It’s three days before Lunar New Year. Thousands of millions of migrant workers are rushing home in their final sprint, just to make it to the reunion dinner on the Lunar New Year’s Eve.
The Spring Festival travel rush this year began on January 13 and lasts till February 21, a period when 3 billion trips are expected to be made, said the Ministry of Transport on December 1 last year.
The coastal province of Guangdong alone, which hosts millions of migrant workers from all over the country since the mainland’s “Reform and Opening Up” movement began in the 1980s, is expected to see 130 million trips in this period.
This massive migration of people rests on the shoulders of its two major cities, Guangzhou and Shenzhen.
At Luohu Railway Station Square in Shenzhen, it is a waiting game as people try to find a comfy spot before they can head home. A middle-aged traveler sits on the bucket and leans back against his bags and luggages. Others try to take a nap on the grass under the shade of the trees.
To prevent an overcrowded waiting room, people are only allowed to enter the train station two hours prior to departure. An elderly man can be seen rushing to the ticket barrier using a tried and traditional method to cart all his bags – a sturdy pole on his shoulder with his bags adeptly balanced.
A family with their two-year-old boy share a snack while they wait to board their train to Wuhan province. The couple work at a restaurant in Shenzhen and they bring their son with them because their elderly grandparents in their hometown are too frail to look after him.
The mother may have to stay in their hometown when their son reaches school age in three to four years. “It is almost impossible for us to enrol our son in a school in Shenzhen,” the mother said.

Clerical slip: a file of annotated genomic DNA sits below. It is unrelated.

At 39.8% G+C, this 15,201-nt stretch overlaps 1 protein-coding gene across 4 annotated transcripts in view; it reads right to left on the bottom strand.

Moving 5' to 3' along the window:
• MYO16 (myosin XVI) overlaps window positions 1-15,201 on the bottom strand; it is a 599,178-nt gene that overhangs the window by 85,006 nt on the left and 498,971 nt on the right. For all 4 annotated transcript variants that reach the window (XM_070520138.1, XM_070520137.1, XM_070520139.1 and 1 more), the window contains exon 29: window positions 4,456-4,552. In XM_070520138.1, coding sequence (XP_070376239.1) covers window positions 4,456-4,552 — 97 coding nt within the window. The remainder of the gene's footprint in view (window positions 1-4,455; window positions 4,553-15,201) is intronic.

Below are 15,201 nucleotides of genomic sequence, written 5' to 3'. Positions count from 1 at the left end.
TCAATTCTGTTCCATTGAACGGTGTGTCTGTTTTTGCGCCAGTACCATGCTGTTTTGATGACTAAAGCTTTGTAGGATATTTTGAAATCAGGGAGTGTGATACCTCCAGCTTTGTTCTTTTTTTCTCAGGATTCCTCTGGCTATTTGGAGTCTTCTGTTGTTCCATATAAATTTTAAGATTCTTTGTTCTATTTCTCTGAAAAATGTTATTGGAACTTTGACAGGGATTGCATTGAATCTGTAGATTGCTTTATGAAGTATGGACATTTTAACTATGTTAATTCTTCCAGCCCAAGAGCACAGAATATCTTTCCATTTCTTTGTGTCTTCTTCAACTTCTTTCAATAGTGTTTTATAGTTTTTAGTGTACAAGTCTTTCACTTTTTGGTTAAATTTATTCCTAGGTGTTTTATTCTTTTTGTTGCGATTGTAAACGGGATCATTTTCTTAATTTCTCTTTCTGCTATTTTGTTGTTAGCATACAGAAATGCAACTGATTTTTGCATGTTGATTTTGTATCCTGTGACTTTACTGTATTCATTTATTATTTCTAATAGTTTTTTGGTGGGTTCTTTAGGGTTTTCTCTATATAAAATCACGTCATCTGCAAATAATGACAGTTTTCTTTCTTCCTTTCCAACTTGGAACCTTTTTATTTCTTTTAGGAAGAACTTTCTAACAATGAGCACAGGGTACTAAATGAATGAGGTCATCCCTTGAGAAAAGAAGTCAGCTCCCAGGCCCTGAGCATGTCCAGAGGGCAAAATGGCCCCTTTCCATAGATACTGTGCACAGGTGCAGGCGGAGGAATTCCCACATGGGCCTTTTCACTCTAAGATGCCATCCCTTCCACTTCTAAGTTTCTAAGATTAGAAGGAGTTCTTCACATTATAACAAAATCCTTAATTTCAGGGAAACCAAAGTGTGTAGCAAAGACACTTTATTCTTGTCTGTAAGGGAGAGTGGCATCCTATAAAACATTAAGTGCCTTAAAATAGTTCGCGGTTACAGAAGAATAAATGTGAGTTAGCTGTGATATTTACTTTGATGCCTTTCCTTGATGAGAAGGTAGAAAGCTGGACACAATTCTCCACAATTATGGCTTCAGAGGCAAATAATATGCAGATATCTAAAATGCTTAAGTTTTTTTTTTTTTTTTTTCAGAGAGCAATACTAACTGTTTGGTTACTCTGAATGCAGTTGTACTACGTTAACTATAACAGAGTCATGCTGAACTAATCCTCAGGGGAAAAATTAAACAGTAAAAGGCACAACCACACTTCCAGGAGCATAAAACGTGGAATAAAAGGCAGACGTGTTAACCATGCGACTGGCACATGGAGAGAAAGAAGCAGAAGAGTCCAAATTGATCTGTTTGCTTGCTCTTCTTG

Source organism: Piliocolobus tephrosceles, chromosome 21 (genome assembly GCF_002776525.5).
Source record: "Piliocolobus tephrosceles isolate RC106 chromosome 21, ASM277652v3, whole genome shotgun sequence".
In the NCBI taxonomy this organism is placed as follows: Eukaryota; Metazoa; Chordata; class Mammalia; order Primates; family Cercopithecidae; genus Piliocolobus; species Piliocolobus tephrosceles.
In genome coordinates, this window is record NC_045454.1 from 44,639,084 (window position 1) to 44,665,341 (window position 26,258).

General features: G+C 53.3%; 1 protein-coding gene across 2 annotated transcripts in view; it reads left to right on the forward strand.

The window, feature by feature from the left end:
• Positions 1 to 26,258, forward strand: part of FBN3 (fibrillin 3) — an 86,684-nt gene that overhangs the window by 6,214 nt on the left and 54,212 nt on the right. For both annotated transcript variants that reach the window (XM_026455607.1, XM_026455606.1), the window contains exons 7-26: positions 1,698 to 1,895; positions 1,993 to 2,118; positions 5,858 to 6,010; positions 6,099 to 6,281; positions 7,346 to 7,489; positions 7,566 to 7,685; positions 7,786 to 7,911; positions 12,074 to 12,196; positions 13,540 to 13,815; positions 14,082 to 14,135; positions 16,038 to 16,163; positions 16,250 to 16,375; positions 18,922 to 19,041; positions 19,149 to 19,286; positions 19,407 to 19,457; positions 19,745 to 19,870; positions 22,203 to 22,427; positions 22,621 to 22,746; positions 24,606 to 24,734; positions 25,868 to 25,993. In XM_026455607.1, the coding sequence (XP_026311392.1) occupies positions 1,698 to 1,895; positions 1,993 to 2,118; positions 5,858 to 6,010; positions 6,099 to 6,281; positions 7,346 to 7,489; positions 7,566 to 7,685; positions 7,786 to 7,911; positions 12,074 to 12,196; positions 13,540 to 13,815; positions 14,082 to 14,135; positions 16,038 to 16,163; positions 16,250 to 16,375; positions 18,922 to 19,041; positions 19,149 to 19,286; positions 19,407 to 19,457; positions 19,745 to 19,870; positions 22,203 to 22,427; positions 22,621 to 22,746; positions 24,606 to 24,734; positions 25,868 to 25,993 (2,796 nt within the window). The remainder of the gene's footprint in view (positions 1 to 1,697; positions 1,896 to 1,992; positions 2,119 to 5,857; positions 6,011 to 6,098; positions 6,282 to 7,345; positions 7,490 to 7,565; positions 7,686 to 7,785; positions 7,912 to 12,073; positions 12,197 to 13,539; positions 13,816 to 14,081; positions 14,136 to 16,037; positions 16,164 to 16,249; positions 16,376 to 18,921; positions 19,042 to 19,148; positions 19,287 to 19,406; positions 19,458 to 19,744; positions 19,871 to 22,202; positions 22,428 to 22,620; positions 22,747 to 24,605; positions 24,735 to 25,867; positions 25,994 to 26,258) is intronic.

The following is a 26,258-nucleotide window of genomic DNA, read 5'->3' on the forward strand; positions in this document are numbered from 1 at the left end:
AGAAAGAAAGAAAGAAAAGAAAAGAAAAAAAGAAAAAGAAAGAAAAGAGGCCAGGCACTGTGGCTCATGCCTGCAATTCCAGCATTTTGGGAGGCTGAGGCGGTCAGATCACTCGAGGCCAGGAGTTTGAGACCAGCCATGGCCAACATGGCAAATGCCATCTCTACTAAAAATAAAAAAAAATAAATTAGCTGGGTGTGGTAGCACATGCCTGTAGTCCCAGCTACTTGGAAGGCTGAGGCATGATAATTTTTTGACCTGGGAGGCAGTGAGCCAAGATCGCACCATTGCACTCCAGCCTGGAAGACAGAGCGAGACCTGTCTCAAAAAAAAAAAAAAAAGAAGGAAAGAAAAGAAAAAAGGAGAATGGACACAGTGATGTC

Four women from the Bai ethnic minority in Dali city of Yunnan province work in a tissue factory in Shenzhen. They earn around 4,000 (US$582) yuan per month for 10 hours of work every day.
Without any knowledge of online booking, they bought tickets the old-fashioned way by queuing and failed to secure seats on a direct train from Shenzhen to Dali. Instead, they will travel more than 30 hours to Guiyang city first, take another train to Kunming city on the second day and then transfer to Dali on the third day.
They bought red plastic stools to sit on to relieve their legs from the fatigue of a three-day journey without a proper seat.
A 25-year-old woman, who is an office clerk in the manufacturing industry, her husband and brother are expecting a 12-hour journey to get them home to Wuhan.
She has worked in Shenzhen for three years and had previously tried to find a job in Beijing, but it was much harder there. “Many job vacancies in Beijing require a degree or diploma,” she said, “Shenzhen has larger number of job opportunities.”
Another man aged in his 30s and wearing a green vest is traveling back to Sichuan province with a girl’s family. They work at Huiyang city in a factory producing ukuleles. The plant is located in Qiuchang town, where one third of the factories produce musical instruments, he said.
Because there is no train station in Guiyang, their journey starts from Shenzhen with a 30-hour trek starting from 4am to Chongqing city. From there, they will transfer to a bus that will take them to their hometown of Guang’an city in Sichuan province.
Outside the train station, people from all walks of life are waiting for the same moment – to get on the train that takes them back to a reunion with their families whom they have not seen for a year.
They all wait – some are patient, but others are anxious.